However, faculty are reporting student apathy for deep learning and a perceived helplessness with a tendency to avoid academic challenge. Countering the effects of isolation, social distance, and passive delivery of academic content with engagement strategies can encourage students to take ownership and agency of their learning and academic achievement. These strategies are presented in the order recommended by faculty for building engagement and classroom community in small, manageable steps.
Facilitate Student Conversations: Get them talking
Faculty report students are not conversing with their classmates and seem alone in a classroom of strangers. Take a few minutes to facilitate student conversations for improved classroom community in the classroom. Faculty shared the following strategies:
- Incorporate a thought exercise: “Imagine a world without cell phones…” Students introduce themselves and share their thoughts with classmates.
- For each class, ask students to introduce themselves to one other person. “Turn to the person on your right. Introduce yourself.” Use a simple either/or ice breaker at the beginning of class: “Pancakes or Waffles? Discuss.” OR “Solar or Wind Energy? Discuss.” (can be content-based)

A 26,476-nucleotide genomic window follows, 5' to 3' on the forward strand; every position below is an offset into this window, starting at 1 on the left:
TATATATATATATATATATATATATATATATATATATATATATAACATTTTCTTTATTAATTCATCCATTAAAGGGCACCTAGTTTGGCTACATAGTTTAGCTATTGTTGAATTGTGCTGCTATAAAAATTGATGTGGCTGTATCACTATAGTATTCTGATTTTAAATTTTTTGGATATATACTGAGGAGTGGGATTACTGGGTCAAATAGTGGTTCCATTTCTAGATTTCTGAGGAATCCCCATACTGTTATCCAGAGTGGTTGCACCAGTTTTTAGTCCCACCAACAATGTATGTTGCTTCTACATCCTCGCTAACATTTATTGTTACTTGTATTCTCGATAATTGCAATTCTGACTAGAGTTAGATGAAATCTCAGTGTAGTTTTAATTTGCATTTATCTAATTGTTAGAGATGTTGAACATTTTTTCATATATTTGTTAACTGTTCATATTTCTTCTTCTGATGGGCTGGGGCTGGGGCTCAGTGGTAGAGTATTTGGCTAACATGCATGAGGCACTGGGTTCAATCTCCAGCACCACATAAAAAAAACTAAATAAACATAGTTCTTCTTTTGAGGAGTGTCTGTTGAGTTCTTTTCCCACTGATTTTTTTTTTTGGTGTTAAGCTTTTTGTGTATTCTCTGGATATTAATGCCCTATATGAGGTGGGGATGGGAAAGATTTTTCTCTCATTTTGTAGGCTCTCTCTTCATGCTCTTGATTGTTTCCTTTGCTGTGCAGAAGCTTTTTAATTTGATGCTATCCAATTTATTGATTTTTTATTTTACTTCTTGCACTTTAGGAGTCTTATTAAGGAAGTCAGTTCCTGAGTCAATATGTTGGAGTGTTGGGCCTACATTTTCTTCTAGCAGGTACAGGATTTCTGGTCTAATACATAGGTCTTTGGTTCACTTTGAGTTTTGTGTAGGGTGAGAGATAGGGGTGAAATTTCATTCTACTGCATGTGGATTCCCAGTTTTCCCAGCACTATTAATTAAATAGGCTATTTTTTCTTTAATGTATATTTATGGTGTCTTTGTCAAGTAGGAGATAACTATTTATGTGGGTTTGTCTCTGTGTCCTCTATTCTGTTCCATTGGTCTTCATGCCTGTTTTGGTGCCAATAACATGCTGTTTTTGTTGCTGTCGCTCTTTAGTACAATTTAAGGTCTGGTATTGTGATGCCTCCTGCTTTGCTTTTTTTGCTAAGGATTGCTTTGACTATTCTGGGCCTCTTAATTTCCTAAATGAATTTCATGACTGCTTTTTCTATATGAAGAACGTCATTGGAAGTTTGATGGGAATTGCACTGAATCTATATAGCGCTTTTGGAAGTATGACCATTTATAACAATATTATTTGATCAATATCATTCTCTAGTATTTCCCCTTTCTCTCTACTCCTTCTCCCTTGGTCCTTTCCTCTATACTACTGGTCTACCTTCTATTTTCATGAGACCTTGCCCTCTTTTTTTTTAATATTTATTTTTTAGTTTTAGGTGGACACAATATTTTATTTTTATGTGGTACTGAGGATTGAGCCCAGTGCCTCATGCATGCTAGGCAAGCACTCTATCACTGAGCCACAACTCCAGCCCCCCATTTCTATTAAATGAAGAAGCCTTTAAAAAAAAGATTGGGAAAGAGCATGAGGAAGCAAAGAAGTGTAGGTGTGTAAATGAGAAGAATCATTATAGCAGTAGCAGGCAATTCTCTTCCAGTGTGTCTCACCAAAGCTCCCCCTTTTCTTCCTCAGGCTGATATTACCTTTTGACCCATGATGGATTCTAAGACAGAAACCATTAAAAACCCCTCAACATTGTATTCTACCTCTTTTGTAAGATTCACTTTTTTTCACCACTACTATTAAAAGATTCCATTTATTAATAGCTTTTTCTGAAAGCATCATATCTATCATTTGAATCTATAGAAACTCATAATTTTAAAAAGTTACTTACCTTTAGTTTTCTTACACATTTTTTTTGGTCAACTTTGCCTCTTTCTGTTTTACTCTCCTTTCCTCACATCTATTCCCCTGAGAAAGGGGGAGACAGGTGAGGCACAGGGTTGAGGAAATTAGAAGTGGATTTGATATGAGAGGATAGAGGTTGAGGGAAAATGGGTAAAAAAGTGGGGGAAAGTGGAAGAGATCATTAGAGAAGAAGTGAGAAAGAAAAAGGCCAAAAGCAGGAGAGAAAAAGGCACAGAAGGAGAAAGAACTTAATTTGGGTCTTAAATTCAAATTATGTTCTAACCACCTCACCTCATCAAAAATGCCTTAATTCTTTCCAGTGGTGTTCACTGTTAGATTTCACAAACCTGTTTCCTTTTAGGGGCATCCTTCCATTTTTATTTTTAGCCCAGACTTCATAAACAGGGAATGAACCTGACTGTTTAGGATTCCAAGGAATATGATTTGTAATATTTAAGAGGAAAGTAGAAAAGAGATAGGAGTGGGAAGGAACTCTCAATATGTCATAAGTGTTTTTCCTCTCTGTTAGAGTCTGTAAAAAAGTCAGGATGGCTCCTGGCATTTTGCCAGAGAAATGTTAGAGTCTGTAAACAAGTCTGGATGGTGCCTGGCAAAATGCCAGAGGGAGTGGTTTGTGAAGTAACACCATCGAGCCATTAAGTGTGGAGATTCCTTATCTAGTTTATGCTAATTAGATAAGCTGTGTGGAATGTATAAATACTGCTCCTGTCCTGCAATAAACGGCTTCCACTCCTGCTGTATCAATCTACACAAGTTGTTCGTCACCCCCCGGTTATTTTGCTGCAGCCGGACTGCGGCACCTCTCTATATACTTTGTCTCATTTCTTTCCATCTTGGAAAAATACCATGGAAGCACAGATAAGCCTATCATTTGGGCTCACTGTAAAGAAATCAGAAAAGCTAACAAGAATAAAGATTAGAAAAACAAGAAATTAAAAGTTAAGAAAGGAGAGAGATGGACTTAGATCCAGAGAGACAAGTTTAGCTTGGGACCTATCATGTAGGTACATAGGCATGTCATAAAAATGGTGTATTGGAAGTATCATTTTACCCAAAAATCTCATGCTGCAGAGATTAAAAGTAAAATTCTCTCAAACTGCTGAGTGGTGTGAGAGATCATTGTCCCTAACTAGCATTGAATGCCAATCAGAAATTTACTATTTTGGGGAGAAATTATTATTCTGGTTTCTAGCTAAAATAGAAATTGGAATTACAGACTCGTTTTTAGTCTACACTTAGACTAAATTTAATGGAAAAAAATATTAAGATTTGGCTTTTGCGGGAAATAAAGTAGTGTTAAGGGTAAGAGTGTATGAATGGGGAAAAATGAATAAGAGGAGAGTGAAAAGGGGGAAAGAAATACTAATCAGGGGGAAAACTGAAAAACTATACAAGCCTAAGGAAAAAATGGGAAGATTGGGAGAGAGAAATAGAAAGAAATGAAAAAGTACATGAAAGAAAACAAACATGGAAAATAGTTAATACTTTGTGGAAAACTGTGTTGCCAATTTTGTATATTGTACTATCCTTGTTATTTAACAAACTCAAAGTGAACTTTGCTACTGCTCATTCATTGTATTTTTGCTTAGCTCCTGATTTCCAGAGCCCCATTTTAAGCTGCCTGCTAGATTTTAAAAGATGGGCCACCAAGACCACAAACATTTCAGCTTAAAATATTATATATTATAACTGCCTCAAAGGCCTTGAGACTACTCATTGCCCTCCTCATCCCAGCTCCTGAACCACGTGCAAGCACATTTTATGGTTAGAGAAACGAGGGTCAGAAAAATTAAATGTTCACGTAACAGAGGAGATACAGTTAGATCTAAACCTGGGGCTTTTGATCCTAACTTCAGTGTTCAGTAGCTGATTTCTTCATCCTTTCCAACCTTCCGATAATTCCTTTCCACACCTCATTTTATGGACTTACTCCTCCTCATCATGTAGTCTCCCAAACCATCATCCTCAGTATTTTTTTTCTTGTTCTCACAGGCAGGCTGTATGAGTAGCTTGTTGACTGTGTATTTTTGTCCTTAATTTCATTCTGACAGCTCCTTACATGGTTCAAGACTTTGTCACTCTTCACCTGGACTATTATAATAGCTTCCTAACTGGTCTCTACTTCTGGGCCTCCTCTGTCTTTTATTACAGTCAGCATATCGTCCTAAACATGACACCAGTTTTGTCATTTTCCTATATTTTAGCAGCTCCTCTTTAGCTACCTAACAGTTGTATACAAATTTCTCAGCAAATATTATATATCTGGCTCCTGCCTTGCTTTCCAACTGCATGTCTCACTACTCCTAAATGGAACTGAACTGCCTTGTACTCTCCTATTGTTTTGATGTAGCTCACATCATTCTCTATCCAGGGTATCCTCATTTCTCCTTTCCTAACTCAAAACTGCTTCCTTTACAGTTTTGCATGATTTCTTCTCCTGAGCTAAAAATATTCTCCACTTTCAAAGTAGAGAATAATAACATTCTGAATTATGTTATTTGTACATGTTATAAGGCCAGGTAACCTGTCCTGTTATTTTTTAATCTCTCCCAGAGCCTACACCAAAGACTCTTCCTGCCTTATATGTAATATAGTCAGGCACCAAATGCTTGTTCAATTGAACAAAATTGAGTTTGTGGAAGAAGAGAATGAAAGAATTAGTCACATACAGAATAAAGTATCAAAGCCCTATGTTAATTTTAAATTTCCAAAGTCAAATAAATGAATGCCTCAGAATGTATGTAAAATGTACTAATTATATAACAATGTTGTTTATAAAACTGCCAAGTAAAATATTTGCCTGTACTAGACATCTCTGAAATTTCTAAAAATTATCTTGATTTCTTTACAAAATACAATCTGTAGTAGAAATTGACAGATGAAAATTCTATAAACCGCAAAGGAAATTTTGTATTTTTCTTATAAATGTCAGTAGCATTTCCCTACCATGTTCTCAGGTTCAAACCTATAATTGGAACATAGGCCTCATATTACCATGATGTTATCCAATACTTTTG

- Give a warm-up problem for students to complete in pairs.
Prepare Students for Expected Participation
Calling on students can improve student focus and attention. Students reported knowing they could be called on during class improved their class preparation and attention. This strategy is most effective (and least anxiety-inducing) if you create an early expectation of participation.
- Notify students you will be calling on three people (or another number) to answer a question before asking.
- Ask students to write down their answer to prepare to be called on (a variation: the student reads the answer of the person next to them).
- Utilize Think-Pair-Share.
- Track participation (in smaller classes).
Be Transparent about Learning in the Course
When students know the learning objectives and key takeaways for a class session they can organize their learning and focus attention on key ideas.
- Project the day’s learning objectives at the beginning of the class period.
- Save 5 minutes at the end of the class for summarizing key points.
- Outline key terms.
- Have students summarize the lesson using an “exit ticket”.
Build Connections with Students
Students aren’t the only ones feeling the effects of isolation, intentionally plan your interactions with students.
- Informal chats before and after class.
- Schedule time for students’ questions during class.
- Ask students for feedback.
1 Crede, M., Roch, S. G., & Kieszczynka, U. M. (2010). Class attendance in college: A meta-analytic review of the relationship of class attendance with grades and student characteristics. Review of Educational Research, 80(2), 272-295. https://journals.sagepub.com/doi/full/10.3102/0034654310362998
2 Sousa, D. A. (2016). Engaging the Rewired Brain. Learning Sciences International.